Read and understand the manufacturer's instructions that accompany the humidifier
Before installing a humidifier turn off the furnace as well as the electrical power to it.
Heat from your furnace warms the air in your house, and dries it out, too. Forced hot-air systems in particular can lower indoor humidity to the point at which people feel uncomfortable. To add moisture to dry winter air and create an indoor environment that's comfortable for you and good for your house as well, you can use a variety of portable or whole house humidifier systems.
The most economical systems connect to the furnace.
These have a moisture control, called a humidistat, and feed moisture directly into the warm airflow.
Portable, or console, humidifiers are concealed in small cabinets. They are helpful if one room is particularly dry or if you have a heating system without an air-distribution system, such as electric baseboards, or hot water boiler system, that isn't suited to a central humidifier system. The drawback is that you have to add water to console storage tanks periodically. Also, they require maintenance much more often than central systems.
Central humidifiers are attached to the home heating system, normally at the warm air plenum, where heated air is distributed to the ducts . The advantage is that the appliance is part of the house; you don't have to plug it in or add water.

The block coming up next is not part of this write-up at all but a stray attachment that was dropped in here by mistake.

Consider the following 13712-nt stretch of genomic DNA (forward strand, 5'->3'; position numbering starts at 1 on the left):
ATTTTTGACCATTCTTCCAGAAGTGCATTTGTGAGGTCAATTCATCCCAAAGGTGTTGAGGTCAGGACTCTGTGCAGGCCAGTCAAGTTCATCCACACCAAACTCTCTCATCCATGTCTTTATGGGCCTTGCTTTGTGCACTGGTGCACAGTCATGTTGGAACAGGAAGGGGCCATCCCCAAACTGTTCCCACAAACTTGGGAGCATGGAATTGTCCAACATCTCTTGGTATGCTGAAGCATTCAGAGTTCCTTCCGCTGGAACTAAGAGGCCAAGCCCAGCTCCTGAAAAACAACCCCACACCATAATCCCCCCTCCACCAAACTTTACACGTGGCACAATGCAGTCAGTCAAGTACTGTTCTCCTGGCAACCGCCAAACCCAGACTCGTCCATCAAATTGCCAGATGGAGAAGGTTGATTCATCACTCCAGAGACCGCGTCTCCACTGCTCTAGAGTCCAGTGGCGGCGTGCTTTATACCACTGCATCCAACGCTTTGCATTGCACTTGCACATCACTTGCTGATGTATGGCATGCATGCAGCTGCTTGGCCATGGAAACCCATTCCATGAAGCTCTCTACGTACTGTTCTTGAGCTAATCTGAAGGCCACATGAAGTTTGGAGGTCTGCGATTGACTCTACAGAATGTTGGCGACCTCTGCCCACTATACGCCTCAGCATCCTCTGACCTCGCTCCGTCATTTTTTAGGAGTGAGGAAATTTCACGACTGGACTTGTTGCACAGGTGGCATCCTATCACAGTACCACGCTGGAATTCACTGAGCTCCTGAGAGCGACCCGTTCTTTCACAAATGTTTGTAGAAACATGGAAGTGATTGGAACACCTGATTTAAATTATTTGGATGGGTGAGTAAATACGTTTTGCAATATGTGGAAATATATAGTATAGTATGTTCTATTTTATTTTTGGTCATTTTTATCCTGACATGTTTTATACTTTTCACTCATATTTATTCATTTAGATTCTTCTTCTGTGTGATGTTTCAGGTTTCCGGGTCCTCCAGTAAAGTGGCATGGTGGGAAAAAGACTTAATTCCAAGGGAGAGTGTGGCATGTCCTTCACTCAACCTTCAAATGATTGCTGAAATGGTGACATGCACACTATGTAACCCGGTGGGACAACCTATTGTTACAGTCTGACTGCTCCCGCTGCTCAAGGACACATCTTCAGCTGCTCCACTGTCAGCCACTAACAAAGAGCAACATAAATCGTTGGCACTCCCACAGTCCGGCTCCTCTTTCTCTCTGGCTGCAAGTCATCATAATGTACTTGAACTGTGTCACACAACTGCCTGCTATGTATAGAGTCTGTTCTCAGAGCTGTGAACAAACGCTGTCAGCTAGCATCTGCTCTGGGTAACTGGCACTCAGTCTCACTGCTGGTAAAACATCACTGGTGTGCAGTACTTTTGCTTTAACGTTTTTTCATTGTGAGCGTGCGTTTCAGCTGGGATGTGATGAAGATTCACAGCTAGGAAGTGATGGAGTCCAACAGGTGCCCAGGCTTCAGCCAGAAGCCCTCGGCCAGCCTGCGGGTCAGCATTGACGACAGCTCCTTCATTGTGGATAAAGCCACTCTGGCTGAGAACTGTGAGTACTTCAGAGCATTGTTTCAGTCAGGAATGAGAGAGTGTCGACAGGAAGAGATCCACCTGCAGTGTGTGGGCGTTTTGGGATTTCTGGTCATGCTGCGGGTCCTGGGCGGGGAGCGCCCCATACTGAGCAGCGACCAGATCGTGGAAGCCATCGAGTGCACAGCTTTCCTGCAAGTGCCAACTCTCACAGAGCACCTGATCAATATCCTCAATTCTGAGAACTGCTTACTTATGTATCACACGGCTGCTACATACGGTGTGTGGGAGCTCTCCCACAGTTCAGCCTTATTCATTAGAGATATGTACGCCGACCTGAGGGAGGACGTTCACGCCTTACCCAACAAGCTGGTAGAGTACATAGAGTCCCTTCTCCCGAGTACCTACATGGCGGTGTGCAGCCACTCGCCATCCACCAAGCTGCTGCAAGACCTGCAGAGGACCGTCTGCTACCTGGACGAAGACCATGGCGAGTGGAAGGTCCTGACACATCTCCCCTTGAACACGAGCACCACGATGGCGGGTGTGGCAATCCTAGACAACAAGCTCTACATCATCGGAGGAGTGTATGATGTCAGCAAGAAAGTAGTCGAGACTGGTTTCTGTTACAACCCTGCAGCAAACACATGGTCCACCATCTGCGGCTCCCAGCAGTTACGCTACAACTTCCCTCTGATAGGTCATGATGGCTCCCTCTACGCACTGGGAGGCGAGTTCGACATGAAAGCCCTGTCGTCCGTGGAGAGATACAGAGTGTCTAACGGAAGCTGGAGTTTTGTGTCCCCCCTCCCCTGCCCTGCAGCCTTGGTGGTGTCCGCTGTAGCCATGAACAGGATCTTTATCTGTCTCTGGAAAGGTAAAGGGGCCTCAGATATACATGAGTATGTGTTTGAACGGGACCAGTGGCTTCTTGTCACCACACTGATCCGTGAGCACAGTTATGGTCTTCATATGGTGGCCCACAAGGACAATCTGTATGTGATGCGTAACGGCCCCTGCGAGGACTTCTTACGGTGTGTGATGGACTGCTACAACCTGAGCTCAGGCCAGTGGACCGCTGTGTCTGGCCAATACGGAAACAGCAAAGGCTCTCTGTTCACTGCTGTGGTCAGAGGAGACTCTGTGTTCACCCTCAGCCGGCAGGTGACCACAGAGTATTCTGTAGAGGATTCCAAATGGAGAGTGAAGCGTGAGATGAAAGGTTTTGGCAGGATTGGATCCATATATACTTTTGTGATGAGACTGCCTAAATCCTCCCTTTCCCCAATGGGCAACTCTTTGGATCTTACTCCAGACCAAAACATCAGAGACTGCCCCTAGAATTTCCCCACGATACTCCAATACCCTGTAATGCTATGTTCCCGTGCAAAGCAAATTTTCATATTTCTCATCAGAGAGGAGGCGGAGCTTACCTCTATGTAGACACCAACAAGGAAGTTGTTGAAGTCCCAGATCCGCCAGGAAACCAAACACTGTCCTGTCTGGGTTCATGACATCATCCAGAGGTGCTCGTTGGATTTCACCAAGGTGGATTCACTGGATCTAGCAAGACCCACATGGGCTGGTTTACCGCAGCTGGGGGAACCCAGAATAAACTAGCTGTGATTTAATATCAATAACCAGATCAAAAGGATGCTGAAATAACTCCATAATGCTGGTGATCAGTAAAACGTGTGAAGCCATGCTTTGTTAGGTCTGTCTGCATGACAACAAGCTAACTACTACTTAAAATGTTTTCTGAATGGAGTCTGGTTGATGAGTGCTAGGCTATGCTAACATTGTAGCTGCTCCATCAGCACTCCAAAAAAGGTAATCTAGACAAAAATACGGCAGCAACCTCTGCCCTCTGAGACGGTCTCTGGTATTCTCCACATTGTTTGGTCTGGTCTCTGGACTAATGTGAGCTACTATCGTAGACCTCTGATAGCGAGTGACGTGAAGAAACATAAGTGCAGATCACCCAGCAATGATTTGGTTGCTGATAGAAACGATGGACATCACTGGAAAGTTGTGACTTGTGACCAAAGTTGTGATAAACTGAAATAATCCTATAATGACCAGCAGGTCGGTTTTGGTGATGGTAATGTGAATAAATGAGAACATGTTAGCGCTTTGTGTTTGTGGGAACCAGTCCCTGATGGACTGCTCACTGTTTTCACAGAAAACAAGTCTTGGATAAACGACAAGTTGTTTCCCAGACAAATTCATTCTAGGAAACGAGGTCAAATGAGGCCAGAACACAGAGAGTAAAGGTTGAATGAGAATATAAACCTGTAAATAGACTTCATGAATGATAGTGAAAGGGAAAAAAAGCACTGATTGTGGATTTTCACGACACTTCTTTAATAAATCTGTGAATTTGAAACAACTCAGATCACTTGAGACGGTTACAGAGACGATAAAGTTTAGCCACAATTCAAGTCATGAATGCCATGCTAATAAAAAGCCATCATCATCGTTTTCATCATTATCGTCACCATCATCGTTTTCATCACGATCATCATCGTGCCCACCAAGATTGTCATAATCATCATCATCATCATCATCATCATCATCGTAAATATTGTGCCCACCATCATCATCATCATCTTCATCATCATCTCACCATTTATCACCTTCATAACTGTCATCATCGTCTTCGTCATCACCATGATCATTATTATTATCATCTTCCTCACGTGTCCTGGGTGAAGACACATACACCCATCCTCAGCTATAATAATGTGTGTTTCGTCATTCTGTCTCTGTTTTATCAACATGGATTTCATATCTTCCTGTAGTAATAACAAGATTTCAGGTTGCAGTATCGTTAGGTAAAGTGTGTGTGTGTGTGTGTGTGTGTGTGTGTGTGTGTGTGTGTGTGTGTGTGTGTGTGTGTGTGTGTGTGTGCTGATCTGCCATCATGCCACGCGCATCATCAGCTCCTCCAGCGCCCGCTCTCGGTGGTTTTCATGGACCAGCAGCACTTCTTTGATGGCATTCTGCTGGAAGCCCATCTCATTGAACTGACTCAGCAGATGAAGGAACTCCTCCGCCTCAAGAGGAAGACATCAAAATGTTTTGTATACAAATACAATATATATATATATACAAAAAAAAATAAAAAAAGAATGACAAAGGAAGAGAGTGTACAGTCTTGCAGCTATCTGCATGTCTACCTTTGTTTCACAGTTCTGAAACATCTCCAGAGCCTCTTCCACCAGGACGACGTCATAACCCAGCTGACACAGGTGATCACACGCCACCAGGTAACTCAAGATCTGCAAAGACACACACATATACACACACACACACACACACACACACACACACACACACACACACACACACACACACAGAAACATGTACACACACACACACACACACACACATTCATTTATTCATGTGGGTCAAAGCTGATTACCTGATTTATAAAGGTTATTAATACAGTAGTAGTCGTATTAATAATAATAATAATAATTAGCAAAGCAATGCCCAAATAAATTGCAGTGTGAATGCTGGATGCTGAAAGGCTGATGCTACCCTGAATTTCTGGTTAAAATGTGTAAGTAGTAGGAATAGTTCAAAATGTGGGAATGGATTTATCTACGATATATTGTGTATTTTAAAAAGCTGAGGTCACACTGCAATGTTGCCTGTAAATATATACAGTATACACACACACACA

Installing a Humidifier
1) Mark the Placement of the Humidifier
In a typical installation, you tape a paper template for the humidifier on the warm air plenum above the furnace. Use a level to make sure the lines of the template are level. Also mark the position of the humidifier duct on the cold air return if needed. Then, using metal cutting snips cut through the template and sheet metal along the lines of the template. To protect yourself, wear work gloves and safety goggles.
2) Install the Humidifier
Position the humidifier in the warm air plenum, making sure it is level. It's
important to level the humidifier for even water distribution; Then fasten the humidifier in place, following the manufacturer's instructions.
3) Cut Hole for bypass Duct (if a bypass type)
Using metal snips, cut through the cold air return to make a hole for the humidifier . some kit's comes with a mounting collar for the bypass.
4) Connect Duct (if a bypass type)
Using flexible duct or a length of standard metal duct and an elbow fitting, connect the humidifier to the cold air return.
5) Installing Water Supply to the Solenoid Valve
A typical humidifier has a solenoid valve to control water flow. This needs a small 1/4" flexible copper pipe or hard plastic tubing that runs from the saddle valve to the humidifier.
6) Install a saddle valve (if permitted by code)
on the hot water supply pipe. Clamp it to the pipe, and turn the handle to pierce the pipe.
7) Provide for Overflow or drain
Whole house humidifiers typically have a catch basin that recirculates water, or a 1/2" drain hose like this one.
8) Install the Humidistat
Following the instructions that accompany the humidifier, install the humidistat on the cold air return or near the existing thermostat. A humidistat allows you to regulate the indoor humidity.